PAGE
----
Federal Communications Commission
WASHINGTON, DC 20554
In the Matter of )
Implementation of Sections 309(j) and )
337 of the Communications Act of ) WT Docket No. 99-87
1934 as Amended )
Promotion of Spectrum Efficient )
Technologies on Certain Part 90 )
Establishment of Public Service )
Radio Pool in the Private Mobile ) RM-9332
Frequencies Below 800 MHz )
AMERICAN PETROLEUM INSTITUTE
The American Petroleum Institute (?API?), by its attorneys, pursuant to Section 1.415 of
the Rules and Regulations of the Federal Communications Commission (?Commission?),
respectfully submits the following Comments in response to the Commission?s Further Notice of
Proposed Rule Making (?Further Notice?) in the above-referenced proceeding.
Notice requests comment on various proposals to bring about a more rapid transition to
narrowband technology in the Private Land Mobile Radio Service (?PLMRS?) bands.
66 Fed. Reg. 86 (2001).
I. PRELIMINARY STATEMENT
1. API is a national trade association representing approximately 350 companies
involved in all phases of the petroleum and natural gas industries, including exploration,
production, refining, marketing and transportation of petroleum, petroleum products and natural
gas. The API Telecommunications Committee is one of the standing committees of the
organization's Information Systems Committee. The Telecommunications Committee evaluates
and develops responses to state and federal proposals affecting telecommunications facilities
used in the petroleum and natural gas industries.
2. API's Telecommunications Committee is supported and sustained by licensees
that are authorized by the Commission to operate, among other telecommunications systems,
facilities in the PLMRS. Many of these systems employ assignments from the bands below 50
MHz, 150-173 MHz, 450-470 MHz, 470-512 MHz, and 806-824/851-869 MHz (?800 MHz?).
API's members utilize these systems, for example, to support the search for and production of oil
and natural gas, to ensure the safe pipeline transmission of natural gas, crude oil and refined
petroleum products, to process and refine these energy sources and to facilitate their ultimate
delivery to industrial, commercial and residential customers. Due to the importance of these
PLMRS systems to the operations of its members, API has participated in all of the
Commission's major rule making proceedings addressing the use of the spectrum in these bands,
including all phases of the Commission?s ?refarming? proceeding
and the earlier stages of this
Replacement of Part 90 by Part 88 to Revise the Private Land Mobile Radio Services and
Modify the Policies Governing Them and Examination of Exclusivity and Frequency
Assignment Policies of the Private Land Mobile Services, PR Docket No. 92-235.
3. As discussed in the Further Notice, the Commission decided in its ?refarming?
proceeding to encourage the transition to narrowband equipment in the PLMRS bands below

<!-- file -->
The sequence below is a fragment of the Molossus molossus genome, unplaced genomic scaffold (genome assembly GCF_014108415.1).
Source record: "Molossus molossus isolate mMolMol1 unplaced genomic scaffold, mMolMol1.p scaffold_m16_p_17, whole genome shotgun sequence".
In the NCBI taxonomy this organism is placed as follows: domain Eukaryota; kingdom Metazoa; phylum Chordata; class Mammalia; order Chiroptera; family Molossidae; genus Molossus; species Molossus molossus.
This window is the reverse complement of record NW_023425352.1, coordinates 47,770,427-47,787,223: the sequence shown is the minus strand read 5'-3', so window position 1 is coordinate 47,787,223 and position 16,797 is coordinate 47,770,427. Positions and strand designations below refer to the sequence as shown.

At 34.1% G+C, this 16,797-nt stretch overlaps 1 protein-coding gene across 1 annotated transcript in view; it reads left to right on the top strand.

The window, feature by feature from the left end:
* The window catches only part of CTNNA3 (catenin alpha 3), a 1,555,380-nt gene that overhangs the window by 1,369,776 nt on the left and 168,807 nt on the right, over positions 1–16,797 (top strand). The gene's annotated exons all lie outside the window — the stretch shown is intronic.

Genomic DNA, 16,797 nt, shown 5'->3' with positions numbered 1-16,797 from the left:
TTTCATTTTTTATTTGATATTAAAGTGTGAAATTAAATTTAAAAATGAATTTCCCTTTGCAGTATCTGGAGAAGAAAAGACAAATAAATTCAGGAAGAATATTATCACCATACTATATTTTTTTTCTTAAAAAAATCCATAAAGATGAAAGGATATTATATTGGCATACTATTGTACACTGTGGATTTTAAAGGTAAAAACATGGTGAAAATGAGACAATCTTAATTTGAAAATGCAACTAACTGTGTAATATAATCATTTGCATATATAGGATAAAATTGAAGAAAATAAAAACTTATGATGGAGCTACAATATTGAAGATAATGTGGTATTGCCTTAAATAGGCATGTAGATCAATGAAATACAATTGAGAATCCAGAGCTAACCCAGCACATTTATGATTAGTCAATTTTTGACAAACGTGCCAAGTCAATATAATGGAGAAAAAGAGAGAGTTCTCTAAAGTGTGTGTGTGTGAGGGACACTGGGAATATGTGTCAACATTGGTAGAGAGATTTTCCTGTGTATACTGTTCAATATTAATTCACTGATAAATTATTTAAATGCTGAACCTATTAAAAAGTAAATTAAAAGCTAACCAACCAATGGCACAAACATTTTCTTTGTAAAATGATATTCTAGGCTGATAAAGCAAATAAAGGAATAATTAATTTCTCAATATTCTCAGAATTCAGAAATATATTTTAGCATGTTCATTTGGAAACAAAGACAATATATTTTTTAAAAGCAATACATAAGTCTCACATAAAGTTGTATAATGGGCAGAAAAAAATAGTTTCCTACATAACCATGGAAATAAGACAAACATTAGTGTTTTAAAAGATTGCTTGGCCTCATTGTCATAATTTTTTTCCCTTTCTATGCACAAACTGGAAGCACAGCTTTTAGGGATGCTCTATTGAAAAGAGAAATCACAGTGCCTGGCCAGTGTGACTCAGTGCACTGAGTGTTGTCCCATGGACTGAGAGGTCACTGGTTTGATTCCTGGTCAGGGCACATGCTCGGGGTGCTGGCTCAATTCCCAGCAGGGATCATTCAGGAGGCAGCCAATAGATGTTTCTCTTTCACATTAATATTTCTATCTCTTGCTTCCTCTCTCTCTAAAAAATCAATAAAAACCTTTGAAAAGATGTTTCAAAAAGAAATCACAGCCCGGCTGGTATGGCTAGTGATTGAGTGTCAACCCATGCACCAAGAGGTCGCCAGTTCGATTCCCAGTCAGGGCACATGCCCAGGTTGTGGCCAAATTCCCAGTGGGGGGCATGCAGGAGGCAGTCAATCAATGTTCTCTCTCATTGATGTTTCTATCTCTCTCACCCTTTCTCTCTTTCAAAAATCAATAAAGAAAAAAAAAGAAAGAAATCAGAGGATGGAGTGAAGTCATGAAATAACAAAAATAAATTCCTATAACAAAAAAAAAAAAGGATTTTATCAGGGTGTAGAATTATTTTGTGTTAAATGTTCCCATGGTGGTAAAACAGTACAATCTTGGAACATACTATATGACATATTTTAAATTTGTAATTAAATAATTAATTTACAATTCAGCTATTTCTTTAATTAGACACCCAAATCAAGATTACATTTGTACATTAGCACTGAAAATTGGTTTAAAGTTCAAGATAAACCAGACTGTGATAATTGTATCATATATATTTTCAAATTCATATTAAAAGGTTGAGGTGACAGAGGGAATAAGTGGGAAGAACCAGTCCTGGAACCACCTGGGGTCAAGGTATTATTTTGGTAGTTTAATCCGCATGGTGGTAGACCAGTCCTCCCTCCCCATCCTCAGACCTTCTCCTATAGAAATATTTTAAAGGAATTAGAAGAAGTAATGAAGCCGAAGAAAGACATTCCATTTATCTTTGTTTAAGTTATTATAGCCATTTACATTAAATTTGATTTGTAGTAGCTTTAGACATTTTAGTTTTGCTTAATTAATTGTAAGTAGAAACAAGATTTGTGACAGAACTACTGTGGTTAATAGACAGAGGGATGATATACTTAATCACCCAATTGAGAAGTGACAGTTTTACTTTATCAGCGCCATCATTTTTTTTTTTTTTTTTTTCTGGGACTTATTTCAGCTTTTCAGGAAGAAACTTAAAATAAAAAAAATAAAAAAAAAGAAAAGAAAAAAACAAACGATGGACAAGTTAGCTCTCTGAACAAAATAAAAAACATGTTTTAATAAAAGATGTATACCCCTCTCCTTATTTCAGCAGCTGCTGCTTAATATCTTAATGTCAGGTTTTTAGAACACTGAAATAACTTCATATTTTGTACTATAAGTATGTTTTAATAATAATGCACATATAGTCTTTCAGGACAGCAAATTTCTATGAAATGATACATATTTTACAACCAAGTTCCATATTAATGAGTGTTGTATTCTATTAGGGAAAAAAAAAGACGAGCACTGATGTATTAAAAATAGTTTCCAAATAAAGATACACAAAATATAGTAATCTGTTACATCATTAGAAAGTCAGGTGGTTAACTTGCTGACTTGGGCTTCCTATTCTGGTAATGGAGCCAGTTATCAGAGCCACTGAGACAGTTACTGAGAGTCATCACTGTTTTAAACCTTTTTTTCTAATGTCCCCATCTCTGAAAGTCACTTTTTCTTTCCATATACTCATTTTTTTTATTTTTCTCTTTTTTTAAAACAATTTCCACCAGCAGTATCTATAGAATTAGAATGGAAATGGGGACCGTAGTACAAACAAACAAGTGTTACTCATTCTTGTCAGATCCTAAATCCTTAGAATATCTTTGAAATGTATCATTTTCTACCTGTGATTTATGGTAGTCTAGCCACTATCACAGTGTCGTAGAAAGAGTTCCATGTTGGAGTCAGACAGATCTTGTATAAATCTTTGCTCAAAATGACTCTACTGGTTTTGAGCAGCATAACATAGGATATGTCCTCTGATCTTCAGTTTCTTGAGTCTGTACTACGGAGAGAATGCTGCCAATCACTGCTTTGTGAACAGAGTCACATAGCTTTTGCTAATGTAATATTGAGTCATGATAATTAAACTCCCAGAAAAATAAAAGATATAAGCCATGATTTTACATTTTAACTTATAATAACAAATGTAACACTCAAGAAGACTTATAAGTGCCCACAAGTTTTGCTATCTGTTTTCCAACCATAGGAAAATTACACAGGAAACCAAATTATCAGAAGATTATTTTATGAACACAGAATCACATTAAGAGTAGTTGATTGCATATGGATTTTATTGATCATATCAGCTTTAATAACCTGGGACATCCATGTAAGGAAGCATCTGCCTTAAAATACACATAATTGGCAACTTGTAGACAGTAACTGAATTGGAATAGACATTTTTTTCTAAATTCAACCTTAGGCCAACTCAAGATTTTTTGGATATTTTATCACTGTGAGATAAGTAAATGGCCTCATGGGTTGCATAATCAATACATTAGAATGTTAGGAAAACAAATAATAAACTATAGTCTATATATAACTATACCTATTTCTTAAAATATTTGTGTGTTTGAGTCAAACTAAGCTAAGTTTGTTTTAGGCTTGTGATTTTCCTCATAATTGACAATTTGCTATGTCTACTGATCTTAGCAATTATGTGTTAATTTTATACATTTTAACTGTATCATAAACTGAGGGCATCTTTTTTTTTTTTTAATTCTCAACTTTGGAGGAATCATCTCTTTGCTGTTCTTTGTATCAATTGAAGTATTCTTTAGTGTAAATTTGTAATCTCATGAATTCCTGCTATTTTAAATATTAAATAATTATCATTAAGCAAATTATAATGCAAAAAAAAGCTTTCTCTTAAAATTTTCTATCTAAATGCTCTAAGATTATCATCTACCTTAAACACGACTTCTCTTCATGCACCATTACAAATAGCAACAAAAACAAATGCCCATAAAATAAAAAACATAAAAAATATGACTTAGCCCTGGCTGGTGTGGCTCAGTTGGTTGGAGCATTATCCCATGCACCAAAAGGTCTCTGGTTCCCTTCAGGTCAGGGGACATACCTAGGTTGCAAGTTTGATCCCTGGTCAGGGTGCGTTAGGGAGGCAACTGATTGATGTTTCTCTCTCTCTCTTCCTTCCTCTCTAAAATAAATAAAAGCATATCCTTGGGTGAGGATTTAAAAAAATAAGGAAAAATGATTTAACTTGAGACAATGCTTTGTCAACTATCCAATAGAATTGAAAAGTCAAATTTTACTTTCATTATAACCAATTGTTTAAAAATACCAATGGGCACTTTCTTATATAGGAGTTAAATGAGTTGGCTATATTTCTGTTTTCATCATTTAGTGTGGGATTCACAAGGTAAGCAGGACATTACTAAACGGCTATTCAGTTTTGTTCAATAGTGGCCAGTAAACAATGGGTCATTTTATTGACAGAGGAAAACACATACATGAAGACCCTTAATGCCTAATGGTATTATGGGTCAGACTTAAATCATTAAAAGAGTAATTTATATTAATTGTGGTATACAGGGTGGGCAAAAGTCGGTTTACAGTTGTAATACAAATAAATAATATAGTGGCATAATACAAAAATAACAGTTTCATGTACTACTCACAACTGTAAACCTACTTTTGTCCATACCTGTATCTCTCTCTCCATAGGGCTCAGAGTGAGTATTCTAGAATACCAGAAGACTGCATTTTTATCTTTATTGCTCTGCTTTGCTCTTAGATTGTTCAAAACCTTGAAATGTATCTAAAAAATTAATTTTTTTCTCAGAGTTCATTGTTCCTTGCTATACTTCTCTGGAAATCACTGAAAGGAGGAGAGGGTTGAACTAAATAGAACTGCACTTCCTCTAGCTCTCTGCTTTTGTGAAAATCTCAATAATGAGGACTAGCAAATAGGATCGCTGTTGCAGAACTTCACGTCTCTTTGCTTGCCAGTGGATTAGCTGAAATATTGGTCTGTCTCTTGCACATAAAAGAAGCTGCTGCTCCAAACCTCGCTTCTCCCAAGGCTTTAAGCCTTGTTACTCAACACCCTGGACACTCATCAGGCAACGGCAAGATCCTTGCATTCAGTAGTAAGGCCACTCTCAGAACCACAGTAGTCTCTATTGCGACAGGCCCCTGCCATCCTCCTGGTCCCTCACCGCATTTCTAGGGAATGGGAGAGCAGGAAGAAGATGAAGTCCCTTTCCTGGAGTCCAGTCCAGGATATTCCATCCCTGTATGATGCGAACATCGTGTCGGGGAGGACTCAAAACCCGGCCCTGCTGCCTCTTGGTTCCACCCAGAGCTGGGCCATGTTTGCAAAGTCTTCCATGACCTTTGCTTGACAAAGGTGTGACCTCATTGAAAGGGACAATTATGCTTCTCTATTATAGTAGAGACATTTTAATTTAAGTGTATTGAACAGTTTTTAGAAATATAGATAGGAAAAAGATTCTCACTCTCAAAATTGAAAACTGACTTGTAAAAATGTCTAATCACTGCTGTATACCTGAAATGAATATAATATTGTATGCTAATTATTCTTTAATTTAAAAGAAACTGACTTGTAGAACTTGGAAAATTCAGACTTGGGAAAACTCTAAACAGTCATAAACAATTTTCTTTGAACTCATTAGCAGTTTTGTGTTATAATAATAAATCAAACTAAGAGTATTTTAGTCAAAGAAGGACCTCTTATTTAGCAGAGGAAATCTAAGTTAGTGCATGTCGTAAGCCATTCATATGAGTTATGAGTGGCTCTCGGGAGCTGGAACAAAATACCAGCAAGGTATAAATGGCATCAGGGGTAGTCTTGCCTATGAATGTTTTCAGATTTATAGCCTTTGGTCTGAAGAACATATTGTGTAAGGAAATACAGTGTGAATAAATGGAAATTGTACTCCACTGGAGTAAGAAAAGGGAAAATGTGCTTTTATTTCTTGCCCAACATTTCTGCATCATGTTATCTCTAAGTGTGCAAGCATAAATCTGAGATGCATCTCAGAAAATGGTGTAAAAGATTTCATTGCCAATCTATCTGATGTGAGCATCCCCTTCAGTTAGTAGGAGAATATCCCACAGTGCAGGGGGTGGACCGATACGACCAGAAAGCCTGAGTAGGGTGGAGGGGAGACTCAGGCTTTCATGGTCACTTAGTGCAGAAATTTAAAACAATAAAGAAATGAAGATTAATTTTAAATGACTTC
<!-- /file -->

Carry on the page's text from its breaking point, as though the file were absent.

512 MHz through the equipment type certification process, rather than mandating strict
manufacturing and licensing requirements.
AMTA and others, however, have advocated a more
stringent approach because they believe that the transition to narrowbanding is not occurring as
rapidly as the Commission had intended. Accordingly, the Commission has sought comment on
whether additional measures are needed, and it tentatively has proposed to prohibit the
manufacture or importation by certain dates of equipment that does not meet specific efficiency
The Commission also asked in its Further Notice whether the rules adopted in the
800 MHz band for the conversion of licenses from private to commercial status should be
extended to the 900 MHz band.
A. Any Rule Changes Adopted in this Proceeding Should be Limited to the Bands
Below 800 MHz
4. AMTA?s proposals regarding a mandatory transition to narrowband technology
address all of the non-public safety PLMRS bands between 222 MHz and 896 MHz.
Commission?s ?refarming? proceeding, however, dealt only with the bands below 512 MHz, and
no procedures have as yet been adopted to encourage narrowbanding in the 800 MHz band.
Accordingly, API presumes that the Commission, in tentatively concluding that additional
Further Notice at ¶ 140.
See Further Notice at ¶ 142.
Further Notice at ¶ 144.
See Further Notice at ¶ 137.
measures are needed to promote a more rapid transition to narrowband technology, was referring
only to the ?refarmed? bands below 512 MHz.
5. With respect to the 800 MHz band, API believes that further proceedings and/or
opportunities for comment are needed before any rule changes to promote narrowbanding are
adopted. As the Commission no doubt is aware, PLMRS systems operating in the 800 MHz
band are subject to a different regulatory structure than PLMRS systems operating in the bands
below 800 MHz. Thus, the unique characteristics of this band and its licensees should be
considered, separate and independent from the bands below 800 MHz and any policies that may
be applied thereto.
6. API also notes that AMTA simply has assumed -- without providing any
justification -- that the 25 kHz bandwidth channels in the 800 MHz band are spectrally
inefficient. In fact, many private licensees, including critical infrastructure entities such as
petroleum companies, pipelines, and utilities, rely heavily for both day-to-day and emergency
communications upon 800 MHz systems that cannot readily be adapted to narrowband
technologies. Further, because many of these systems are newer than their counterparts below
800 MHz, a requirement that they be replaced in the near term would be likely to impose
substantial and unwarranted financial burdens on many licensees. In light of the foregoing, API
strongly urges the Commission to explore more fully the necessity and feasibility of adopting
any date certain narrowbanding requirements in the 800 MHz band.
B. In the Bands Below 512 MHz, the Benefits of Narrowbanding Should Continue to be
Balanced Against the Potential Hardships It May Impose on Existing Licensees